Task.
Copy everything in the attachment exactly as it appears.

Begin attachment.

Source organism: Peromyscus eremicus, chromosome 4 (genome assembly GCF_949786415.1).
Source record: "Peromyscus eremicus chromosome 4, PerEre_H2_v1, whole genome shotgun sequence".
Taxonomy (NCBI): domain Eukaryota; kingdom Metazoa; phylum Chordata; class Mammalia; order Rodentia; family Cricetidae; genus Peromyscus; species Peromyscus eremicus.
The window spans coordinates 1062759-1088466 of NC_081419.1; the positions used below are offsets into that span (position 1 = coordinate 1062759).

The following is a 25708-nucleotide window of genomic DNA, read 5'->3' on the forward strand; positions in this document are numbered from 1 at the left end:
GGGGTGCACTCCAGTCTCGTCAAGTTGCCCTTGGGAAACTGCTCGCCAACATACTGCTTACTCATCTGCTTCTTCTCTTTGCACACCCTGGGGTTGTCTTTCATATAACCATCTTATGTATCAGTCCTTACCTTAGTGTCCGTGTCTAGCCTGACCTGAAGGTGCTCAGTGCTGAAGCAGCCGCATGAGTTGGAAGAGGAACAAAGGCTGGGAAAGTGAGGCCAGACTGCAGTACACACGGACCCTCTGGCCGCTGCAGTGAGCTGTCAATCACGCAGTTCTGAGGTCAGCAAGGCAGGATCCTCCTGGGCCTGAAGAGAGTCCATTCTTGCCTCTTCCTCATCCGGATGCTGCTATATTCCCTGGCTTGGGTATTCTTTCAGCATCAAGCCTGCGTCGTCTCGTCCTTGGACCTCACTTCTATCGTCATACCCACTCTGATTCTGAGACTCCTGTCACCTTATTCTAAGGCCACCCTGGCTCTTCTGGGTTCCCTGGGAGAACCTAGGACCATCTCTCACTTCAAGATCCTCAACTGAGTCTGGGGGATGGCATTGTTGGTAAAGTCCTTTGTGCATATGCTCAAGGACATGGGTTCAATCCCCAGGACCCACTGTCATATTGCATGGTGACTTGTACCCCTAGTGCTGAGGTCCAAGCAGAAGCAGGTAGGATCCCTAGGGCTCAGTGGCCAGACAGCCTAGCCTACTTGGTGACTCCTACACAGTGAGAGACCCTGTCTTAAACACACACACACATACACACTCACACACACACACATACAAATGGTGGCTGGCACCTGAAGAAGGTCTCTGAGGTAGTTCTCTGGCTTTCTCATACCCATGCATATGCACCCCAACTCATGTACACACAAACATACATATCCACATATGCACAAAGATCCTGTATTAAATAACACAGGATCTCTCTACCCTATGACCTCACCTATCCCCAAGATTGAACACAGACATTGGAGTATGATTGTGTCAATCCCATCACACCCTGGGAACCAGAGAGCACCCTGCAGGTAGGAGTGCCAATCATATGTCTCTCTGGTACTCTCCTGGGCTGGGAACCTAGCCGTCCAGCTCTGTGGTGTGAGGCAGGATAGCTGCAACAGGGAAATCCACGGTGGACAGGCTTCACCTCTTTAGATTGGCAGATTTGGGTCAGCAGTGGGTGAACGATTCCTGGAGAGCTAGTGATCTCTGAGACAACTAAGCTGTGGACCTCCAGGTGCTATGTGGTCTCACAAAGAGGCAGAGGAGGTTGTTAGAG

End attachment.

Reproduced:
Source organism: Peromyscus eremicus, chromosome 4 (genome assembly GCF_949786415.1).
Source record: "Peromyscus eremicus chromosome 4, PerEre_H2_v1, whole genome shotgun sequence".
Taxonomy (NCBI): domain Eukaryota; kingdom Metazoa; phylum Chordata; class Mammalia; order Rodentia; family Cricetidae; genus Peromyscus; species Peromyscus eremicus.
The window spans coordinates 1062759-1088466 of NC_081419.1; the positions used below are offsets into that span (position 1 = coordinate 1062759).

The following is a 25708-nucleotide window of genomic DNA, read 5'->3' on the forward strand; positions in this document are numbered from 1 at the left end:
GGGGTGCACTCCAGTCTCGTCAAGTTGCCCTTGGGAAACTGCTCGCCAACATACTGCTTACTCATCTGCTTCTTCTCTTTGCACACCCTGGGGTTGTCTTTCATATAACCATCTTATGTATCAGTCCTTACCTTAGTGTCCGTGTCTAGCCTGACCTGAAGGTGCTCAGTGCTGAAGCAGCCGCATGAGTTGGAAGAGGAACAAAGGCTGGGAAAGTGAGGCCAGACTGCAGTACACACGGACCCTCTGGCCGCTGCAGTGAGCTGTCAATCACGCAGTTCTGAGGTCAGCAAGGCAGGATCCTCCTGGGCCTGAAGAGAGTCCATTCTTGCCTCTTCCTCATCCGGATGCTGCTATATTCCCTGGCTTGGGTATTCTTTCAGCATCAAGCCTGCGTCGTCTCGTCCTTGGACCTCACTTCTATCGTCATACCCACTCTGATTCTGAGACTCCTGTCACCTTATTCTAAGGCCACCCTGGCTCTTCTGGGTTCCCTGGGAGAACCTAGGACCATCTCTCACTTCAAGATCCTCAACTGAGTCTGGGGGATGGCATTGTTGGTAAAGTCCTTTGTGCATATGCTCAAGGACATGGGTTCAATCCCCAGGACCCACTGTCATATTGCATGGTGACTTGTACCCCTAGTGCTGAGGTCCAAGCAGAAGCAGGTAGGATCCCTAGGGCTCAGTGGCCAGACAGCCTAGCCTACTTGGTGACTCCTACACAGTGAGAGACCCTGTCTTAAACACACACACACATACACACTCACACACACACACATACAAATGGTGGCTGGCACCTGAAGAAGGTCTCTGAGGTAGTTCTCTGGCTTTCTCATACCCATGCATATGCACCCCAACTCATGTACACACAAACATACATATCCACATATGCACAAAGATCCTGTATTAAATAACACAGGATCTCTCTACCCTATGACCTCACCTATCCCCAAGATTGAACACAGACATTGGAGTATGATTGTGTCAATCCCATCACACCCTGGGAACCAGAGAGCACCCTGCAGGTAGGAGTGCCAATCATATGTCTCTCTGGTACTCTCCTGGGCTGGGAACCTAGCCGTCCAGCTCTGTGGTGTGAGGCAGGATAGCTGCAACAGGGAAATCCACGGTGGACAGGCTTCACCTCTTTAGATTGGCAGATTTGGGTCAGCAGTGGGTGAACGATTCCTGGAGAGCTAGTGATCTCTGAGACAACTAAGCTGTGGACCTCCAGGTGCTATGTGGTCTCACAAAGAGGCAGAGGAGGTTGTTAGAG